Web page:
LIBERATION RELEVANCE OF SUTTA-VINAYA

LIBERATION
RELEVANCE OF SUTTA-VINAYA

This article first appeared in THERAVADA (March 1999)
The Journal of Theravada Society of Australia
It has been tralslated into German and published in Switzerland in the year 2000

Ven. Dhammavuddho Thero
Namo Tassa Bhagavato Arahato Samma Sambuddhassa

INTRODUCTION

Nowadays, there is a proliferation of books on Buddhism. Studying these books would
inevitably result in imbibing some of the views and interpretations of the various writers on
what the Buddha actually taught, which could result in some wrong views. On the other
hand, there are some meditation teachers who advise their students not to study at all but to
only meditate. In effect, what they are suggesting is for their students to listen to them only.
Avoiding the two extremes, we should practise the middle way taught by the Buddha —
investigate his discourses
1
and practise as best we can the Noble Eightfold Path, as he
advised. The importance of the Buddha’s discourses for the practice of the Dhamma,
whether by lay people or by monks, can hardly be exaggerated.

The Buddha warned of the future when people would refuse to listen to his discourses
(Suttas). Samyutta Nikaya Sutta 20.7 reads: “… in the future, those Suttas uttered by the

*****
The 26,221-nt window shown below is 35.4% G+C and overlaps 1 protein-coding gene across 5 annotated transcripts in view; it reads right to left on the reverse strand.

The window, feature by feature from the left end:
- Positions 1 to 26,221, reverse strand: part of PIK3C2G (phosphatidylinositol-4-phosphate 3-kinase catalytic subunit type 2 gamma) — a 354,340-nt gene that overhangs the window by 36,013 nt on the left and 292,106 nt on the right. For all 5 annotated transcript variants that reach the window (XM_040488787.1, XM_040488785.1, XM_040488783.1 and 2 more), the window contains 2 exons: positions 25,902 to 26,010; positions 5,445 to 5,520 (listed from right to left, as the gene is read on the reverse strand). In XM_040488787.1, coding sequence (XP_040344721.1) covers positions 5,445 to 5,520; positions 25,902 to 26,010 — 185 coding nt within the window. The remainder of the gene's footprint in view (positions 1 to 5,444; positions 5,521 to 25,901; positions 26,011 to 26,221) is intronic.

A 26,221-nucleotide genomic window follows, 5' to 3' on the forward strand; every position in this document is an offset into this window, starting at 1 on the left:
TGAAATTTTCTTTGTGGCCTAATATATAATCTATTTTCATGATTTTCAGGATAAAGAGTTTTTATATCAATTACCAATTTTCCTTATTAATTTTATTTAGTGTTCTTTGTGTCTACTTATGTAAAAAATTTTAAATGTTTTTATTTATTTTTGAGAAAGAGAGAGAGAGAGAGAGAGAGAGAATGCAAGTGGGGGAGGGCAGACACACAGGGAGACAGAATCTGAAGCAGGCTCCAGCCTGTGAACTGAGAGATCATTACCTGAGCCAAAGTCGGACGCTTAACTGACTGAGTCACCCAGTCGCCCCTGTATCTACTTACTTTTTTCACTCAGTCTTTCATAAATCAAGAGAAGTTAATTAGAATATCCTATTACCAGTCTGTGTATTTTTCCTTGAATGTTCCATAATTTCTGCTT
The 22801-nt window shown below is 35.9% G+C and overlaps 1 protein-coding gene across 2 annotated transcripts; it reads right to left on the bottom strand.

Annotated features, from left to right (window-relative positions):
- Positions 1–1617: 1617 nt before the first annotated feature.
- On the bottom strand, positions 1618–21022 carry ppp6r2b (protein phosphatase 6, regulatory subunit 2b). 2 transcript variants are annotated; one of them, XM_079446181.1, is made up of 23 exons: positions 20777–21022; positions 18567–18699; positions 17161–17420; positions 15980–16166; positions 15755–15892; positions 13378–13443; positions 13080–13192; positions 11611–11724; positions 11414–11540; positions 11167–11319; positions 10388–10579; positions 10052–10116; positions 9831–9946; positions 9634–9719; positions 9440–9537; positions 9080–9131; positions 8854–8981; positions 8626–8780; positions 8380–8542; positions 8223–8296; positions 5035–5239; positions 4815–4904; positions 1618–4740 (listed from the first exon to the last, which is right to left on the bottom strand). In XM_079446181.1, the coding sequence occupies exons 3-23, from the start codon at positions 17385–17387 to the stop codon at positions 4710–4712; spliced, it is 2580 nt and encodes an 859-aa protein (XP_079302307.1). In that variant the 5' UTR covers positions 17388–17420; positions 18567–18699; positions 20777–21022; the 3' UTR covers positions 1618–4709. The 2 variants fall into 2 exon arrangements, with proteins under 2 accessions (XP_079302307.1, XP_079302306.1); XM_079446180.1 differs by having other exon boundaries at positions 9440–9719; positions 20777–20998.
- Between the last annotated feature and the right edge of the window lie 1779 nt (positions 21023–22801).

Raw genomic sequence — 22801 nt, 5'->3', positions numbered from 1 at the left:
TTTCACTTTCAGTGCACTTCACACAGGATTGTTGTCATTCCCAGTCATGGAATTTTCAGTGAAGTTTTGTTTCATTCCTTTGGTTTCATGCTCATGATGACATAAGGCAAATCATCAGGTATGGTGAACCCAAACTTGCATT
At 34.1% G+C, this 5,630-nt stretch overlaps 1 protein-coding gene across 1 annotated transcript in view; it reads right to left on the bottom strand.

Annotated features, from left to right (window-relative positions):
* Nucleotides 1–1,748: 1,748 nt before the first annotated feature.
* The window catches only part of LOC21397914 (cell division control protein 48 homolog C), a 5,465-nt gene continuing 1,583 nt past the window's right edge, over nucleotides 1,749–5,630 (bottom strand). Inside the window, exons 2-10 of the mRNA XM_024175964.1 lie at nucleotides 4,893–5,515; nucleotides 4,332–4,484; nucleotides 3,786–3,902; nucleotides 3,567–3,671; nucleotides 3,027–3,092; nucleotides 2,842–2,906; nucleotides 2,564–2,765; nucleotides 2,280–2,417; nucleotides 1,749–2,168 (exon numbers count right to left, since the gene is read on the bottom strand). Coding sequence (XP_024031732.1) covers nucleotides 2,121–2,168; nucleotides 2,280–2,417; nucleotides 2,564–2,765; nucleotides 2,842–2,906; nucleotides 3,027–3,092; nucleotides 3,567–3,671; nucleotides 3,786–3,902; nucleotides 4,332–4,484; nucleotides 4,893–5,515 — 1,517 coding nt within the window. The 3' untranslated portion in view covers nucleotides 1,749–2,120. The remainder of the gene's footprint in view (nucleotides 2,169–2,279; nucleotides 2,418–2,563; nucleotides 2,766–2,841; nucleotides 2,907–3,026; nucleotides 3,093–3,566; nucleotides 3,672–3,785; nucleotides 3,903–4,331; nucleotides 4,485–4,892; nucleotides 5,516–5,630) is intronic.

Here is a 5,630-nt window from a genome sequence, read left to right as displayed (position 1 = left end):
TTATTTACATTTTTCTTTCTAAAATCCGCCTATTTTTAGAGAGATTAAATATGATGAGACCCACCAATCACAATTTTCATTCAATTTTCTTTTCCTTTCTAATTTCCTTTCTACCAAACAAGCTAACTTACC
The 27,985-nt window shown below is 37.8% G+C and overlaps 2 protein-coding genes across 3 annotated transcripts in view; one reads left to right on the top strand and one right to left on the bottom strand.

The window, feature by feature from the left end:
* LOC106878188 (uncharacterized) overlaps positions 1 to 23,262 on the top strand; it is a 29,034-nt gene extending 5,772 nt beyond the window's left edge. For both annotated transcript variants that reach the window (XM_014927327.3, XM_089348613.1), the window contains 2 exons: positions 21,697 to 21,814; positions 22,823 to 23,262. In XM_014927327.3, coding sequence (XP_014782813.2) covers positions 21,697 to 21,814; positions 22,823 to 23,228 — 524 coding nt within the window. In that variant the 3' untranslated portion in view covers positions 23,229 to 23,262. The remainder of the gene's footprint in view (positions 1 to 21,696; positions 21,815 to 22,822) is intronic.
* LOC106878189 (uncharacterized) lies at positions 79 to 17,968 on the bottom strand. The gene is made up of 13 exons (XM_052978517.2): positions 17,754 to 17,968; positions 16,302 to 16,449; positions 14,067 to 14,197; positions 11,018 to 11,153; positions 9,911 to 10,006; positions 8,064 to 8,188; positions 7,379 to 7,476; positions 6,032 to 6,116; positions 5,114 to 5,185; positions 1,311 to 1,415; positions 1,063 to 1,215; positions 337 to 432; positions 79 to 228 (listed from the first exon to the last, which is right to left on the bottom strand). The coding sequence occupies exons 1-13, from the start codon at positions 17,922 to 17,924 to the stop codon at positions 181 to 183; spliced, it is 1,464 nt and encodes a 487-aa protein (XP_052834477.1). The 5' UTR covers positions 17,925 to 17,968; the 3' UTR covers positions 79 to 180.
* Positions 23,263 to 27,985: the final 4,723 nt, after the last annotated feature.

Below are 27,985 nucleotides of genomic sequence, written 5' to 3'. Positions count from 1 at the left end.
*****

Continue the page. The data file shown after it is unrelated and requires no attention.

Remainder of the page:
Tathagata, deep, profound in meaning, transcending the world, concerning emptiness: to
these when uttered they will not listen, will not give a ready ear, will not want to understand,
to recite, to master them. But those discourses made by poets, mere poetry, a conglomeration
of words and phrases, alien (outside the Buddha’s teachings), the utterances of disciples: to
these when uttered they will listen, will give a ready ear, will want to understand, to recite, to
master them. Thus it is, monks, that the Suttas uttered by the Tathagata, deep, profound in
meaning, transcending the world, concerning emptiness, will disappear. Therefore, monks,
train yourselves thus: To these very Suttas will we listen, give a ready ear, understand, recite
and master them.”

Instead of the Suttas themselves, many prefer to study other books or listen to others’
teachings, which may be inconsistent with the Suttas. The resulting damage is two-fold:

(i) The Suttas will disappear, and
(ii) People will gain wrong understanding of the Dhamma.

 

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